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Am Fam Physician. 2004;69(6):1525-1529

Beta blockers, such as atenolol, are associated with a 50 percent reduction in sudden cardiac death in high-risk patients. These agents are believed to be more effective than angiotensin-converting enzyme (ACE) inhibitors in patients with hypertension and left ventricular hypertrophy. Nevertheless, in a large multinational trial, cardiovascular mortality was significantly reduced in patients with diabetes and left ventricular hypertrophy during treatment with losartan. Lindholm and colleagues postulated that losartan might be more effective than atenolol in preventing sudden cardiac death in diabetic patients.

The authors analyzed data from the Losartan Intervention For Endpoint reduction in hypertension (LIFE) study, focusing on participants with diabetes. The 1,195 participants had a mean age of 67 years and average blood pressure of 177/96 mm Hg. Fifty-three percent were women. Patients were randomly assigned to treatment with losartan or atenolol and followed for an average of 4.7 years. Significantly fewer cardiovascular deaths occurred in the patients receiving losartan (38, equivalent to 13.6 per 1,000 patient years of follow-up) than in those receiving atenolol (61, equivalent to 21.8 per 1,000 patient years). The reduction was most marked in sudden cardiac deaths, in which the rate per 1,000 patient years was 5.0 for the losartan group compared with 10.7 for the atenolol group (see accompanying table). Serum potassium levels were similar in the two groups. Adjustments for left ventricular hypertrophy did not explain the differences in sudden cardiac death between the groups. Ten percent of the 191 patients with diabetes and atrial fibrillation died during the follow-up period, compared with only 2 percent of the 1,004 patients with diabetes but without atrial fibrillation. Patients with atrial fibrillation treated with losartan had a lower rate of sudden cardiac death (6 percent compared to 2 percent), but the difference could not be explained by a sudden discontinuation of atenolol.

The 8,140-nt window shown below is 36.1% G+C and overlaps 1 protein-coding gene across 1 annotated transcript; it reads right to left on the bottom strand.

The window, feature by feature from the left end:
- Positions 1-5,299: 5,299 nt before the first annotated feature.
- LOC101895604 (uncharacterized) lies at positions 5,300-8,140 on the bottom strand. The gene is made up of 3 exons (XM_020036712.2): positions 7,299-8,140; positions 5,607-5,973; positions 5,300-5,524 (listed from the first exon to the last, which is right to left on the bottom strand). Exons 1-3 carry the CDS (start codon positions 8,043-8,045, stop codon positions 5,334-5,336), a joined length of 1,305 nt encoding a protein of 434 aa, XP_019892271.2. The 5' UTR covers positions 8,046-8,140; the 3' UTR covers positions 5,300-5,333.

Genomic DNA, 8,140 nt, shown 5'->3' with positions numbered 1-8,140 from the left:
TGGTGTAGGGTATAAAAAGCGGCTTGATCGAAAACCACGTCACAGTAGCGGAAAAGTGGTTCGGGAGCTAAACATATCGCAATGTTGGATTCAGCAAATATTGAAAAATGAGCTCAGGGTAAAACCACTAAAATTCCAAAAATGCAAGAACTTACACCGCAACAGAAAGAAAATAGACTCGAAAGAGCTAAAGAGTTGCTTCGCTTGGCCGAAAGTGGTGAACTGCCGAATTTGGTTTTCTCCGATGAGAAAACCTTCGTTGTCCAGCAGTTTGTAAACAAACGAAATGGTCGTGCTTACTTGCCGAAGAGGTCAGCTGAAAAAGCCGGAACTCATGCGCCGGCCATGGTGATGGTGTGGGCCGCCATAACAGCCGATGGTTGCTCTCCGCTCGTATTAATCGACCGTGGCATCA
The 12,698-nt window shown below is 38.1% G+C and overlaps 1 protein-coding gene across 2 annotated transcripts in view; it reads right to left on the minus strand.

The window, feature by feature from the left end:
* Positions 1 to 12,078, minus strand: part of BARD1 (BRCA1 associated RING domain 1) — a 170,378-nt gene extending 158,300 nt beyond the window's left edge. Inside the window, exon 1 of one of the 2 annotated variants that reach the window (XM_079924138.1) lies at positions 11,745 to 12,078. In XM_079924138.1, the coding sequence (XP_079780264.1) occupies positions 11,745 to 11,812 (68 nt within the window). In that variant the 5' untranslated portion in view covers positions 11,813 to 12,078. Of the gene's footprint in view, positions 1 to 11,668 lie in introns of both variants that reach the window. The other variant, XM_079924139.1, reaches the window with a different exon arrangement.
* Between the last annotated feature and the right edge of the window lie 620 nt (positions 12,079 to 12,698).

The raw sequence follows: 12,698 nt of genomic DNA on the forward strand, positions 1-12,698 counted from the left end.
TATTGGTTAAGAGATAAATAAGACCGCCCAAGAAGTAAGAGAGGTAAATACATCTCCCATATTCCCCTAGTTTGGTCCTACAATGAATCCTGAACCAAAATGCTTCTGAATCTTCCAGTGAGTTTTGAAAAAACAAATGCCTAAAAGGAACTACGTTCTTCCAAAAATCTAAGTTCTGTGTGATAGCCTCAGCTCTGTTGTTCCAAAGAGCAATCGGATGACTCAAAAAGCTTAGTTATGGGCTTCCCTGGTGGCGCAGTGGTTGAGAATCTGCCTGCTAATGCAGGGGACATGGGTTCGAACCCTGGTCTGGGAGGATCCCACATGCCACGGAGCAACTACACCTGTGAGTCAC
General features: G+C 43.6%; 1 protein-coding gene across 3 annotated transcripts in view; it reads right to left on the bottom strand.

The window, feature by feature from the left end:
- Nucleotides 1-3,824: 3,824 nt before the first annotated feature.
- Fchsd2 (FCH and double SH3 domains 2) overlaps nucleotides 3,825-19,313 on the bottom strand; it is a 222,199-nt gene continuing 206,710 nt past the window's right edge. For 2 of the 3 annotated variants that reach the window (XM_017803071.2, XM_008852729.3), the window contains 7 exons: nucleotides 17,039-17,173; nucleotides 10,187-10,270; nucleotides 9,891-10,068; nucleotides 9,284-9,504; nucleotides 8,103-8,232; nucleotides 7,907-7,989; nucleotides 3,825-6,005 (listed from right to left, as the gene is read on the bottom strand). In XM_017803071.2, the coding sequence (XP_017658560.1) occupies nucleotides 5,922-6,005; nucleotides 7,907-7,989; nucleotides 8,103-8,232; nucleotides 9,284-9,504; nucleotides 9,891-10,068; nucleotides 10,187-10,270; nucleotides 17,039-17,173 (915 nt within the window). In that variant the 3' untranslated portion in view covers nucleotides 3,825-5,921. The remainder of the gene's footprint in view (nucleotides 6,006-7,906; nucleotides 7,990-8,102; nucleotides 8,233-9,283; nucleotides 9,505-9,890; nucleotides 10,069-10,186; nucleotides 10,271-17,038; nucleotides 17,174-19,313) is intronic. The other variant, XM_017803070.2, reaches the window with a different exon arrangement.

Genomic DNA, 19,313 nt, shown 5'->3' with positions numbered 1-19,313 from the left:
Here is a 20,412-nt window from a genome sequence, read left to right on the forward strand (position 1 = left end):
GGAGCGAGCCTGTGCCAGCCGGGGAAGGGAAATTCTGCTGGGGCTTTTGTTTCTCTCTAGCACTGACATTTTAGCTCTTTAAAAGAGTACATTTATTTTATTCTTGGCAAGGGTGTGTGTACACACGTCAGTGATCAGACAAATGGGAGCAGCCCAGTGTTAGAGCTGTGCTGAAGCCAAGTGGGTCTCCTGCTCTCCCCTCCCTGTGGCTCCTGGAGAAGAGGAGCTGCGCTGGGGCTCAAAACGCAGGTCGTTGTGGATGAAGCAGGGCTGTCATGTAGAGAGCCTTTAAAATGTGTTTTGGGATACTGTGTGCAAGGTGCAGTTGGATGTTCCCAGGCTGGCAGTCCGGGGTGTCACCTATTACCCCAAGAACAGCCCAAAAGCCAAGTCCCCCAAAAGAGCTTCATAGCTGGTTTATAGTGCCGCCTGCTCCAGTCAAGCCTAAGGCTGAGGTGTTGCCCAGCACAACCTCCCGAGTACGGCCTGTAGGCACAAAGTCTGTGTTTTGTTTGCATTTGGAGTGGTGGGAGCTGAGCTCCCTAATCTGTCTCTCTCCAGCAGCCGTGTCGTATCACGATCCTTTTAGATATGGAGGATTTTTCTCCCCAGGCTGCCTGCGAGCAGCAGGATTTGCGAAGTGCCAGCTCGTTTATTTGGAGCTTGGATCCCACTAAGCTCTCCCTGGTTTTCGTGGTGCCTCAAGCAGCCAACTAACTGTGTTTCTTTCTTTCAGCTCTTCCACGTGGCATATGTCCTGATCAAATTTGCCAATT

The authors conclude that patients with diabetes who were treated with losartan showed a 50 percent reduction in sudden cardiac death compared with patients treated with atenolol. This effect was not noted in participants who did not have diabetes, in which equal numbers of sudden cardiac deaths occurred in both treatment groups. They propose that the advantage for losartan could be caused by better anti-arrhythmic properties, especially in reducing the risks of atrial fibrillation. However, other effects, especially modulation of sympathetic nerve activity, are probable. The authors call for further studies to investigate the unique needs of patients with diabetes who are at risk of cardiac death.

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editor’s note: The role of the family physician following myocardial infarction used to be limited to aggressive support of patients undertaking preventive measures, such as smoking cessation, weight control, and exercise. Growing evidence for several therapeutic interventions allows physicians to do so much more. This study points to a future when we will be able to tailor a therapeutic regimen specific to the needs of individual patients. This research comes at an opportune time as the “baby boomers” in America reach a higher risk of cardiac disease, exacerbated by the epidemic of obesity and diabetes. Combining our traditional emphasis on prevention with more effective active treatments should enable us to offer patients at high risk of cardiac disease (or with established cardiac disease) much better prognosis. We must not, however, lose the person in the therapy. Most patients with significant heart disease (and their family members) are frightened; up to 47 percent of them develop significant depression.1 These patients deserve a truly comprehensive approach from a skilled family physician.—A.D.W.

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